So with the launch of his podcast "What Happened When" (WHW Monday) on the MLW Radio Network where Tony and Conrad Thompson will look back on memorable moments in wrestling through his career with Jim Crockett Promotions and WCW, we thought it would be fun as fans to hear Tony talk about his experiences before he got started in a career that would eventually lead to him becoming one of wrestling's most recognizable broadcasters. These are Tony's memories as a fan.
So now enjoy PART 5 of what we like to call "Sundays with Schiavone." And be sure to check out the earlier installments of David Chappell's interview with Tony: PART 1 PART 2 PART 3 PART 4
- Dick Bourne
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TONY SCHIAVONE INTERVIEW
David Chappell: The Mid-Atlantic Championship Wrestling TV shows were the absolute best…I would go to great lengths to never miss a show.
Tony Schiavone: David, I can tell you this…I remember this. My father passed away in ‘74 like I said, and I graduated from high school in ’76. Before he passed away, we talked about me going to college at Penn State, because that’s where he was from and we had relatives in Pennsylvania and I was going to go up there and live with them...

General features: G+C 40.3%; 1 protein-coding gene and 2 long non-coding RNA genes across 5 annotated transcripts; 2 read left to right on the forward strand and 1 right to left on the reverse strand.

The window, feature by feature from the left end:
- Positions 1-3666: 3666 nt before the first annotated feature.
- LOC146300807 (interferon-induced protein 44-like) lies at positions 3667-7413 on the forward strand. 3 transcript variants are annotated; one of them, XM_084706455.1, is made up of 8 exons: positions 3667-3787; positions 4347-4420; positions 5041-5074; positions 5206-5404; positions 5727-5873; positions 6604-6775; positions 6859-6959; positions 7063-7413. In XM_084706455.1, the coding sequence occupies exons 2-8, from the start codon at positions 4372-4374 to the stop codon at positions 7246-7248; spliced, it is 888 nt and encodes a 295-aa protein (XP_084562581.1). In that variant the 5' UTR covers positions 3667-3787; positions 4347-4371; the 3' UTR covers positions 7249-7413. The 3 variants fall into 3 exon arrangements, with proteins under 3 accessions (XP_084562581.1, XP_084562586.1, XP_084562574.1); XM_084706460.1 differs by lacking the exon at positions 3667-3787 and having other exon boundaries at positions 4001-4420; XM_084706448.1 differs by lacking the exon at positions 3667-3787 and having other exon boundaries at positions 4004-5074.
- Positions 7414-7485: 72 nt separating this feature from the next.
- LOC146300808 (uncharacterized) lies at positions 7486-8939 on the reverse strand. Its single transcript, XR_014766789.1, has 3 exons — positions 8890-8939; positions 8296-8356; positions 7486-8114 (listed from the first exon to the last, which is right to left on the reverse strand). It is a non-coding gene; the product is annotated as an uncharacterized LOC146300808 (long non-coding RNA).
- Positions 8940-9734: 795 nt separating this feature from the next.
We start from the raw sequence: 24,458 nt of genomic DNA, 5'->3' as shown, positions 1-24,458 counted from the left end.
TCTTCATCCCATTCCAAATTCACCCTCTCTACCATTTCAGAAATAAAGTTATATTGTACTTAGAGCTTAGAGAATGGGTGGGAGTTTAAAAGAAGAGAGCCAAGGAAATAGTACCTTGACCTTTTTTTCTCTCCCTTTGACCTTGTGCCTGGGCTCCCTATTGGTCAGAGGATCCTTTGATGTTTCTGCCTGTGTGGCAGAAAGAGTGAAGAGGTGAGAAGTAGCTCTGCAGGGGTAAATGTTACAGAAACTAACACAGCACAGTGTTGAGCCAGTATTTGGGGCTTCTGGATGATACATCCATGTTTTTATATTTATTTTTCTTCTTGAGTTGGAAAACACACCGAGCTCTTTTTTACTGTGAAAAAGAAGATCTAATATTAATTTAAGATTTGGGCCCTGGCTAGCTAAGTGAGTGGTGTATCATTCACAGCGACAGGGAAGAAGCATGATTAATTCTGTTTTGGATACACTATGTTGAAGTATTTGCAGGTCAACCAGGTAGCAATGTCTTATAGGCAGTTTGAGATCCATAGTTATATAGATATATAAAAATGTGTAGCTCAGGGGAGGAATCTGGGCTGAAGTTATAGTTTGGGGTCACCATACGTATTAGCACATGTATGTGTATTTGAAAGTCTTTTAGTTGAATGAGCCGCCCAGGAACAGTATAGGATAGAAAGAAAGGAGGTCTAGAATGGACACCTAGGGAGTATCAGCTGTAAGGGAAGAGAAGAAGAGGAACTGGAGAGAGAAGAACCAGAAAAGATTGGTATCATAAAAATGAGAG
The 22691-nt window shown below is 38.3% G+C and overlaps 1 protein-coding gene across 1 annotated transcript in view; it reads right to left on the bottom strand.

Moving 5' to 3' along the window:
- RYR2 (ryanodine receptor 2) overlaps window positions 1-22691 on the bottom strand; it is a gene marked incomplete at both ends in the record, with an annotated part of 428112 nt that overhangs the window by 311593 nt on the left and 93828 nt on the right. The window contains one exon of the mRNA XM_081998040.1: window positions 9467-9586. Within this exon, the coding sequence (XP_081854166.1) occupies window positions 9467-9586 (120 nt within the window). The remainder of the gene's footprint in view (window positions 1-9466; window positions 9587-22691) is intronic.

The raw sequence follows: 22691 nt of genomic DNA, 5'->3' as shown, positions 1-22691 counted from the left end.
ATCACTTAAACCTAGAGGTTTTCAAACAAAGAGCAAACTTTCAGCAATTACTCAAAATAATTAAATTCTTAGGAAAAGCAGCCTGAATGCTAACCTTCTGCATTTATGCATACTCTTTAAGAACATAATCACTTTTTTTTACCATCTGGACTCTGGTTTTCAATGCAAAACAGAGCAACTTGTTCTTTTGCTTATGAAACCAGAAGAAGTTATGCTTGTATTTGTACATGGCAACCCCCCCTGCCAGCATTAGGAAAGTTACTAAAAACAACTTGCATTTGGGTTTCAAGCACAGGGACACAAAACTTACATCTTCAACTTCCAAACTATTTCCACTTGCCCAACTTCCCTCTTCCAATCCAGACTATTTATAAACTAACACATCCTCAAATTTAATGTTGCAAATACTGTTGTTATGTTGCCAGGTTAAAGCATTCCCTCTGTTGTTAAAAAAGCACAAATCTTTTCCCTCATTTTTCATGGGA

Chappell: I think I may know where you’re going with this.
Schiavone: Well, he passed away in ’74 and I started watching wrestling and I remember my Mom saying, ‘Now that your father’s passed away, I don’t know if we can afford to send you to Penn State.’ And I remember thinking in my mind at that time, ‘It’s okay Mom, I don’t think I would want to leave this area, because I want to see Mid-Atlantic Championship Wrestling!’ (laughs)
Schiavone: (laughs) That’s how big it was in my eyes! I really thought; I didn’t want to leave the area. Of course, I probably could have gotten into the WWWF up there back then, but I remember thinking, ‘Man, I don’t want to leave Mid-Atlantic Championship Wrestling!’
Chappell: I had the EXACT same thought process when I went away to law school outside of the Mid-Atlantic area in the fall of 1984. Luckily, that was about the same time Crockett began to expand outside of the Carolinas and Virginia so I really didn’t miss anything for those three years.
|The Greensboro Coliseum (1988)|
Chappell: The Mecca of Mid-Atlantic Wrestling...
Schiavone: I’m going to go down there and watch wrestling! Oddly enough, I go to Greensboro, get a job, meet Lois…then we fall in love and I get married. And all of a sudden with Lois and baseball, wrestling kind of gets pushed to the back.
Chappell: Real life enters the equation.
Schiavone: Here I am in Greensboro, where I saw all those great matches, right? I remember, one of her brothers, Dan; we went to the Greensboro Coliseum and we saw Flair and Steamboat in a cage, and it was a long match.
Chappell: Bet it was a classic!
Schiavone: It was, but I remember sitting down with Dan thinking in my mind, ‘Here I am again, but my life has changed dramatically…I’m not with the gang; I’m not hanging out with my friends. I’m just kind of going here, like, why not?’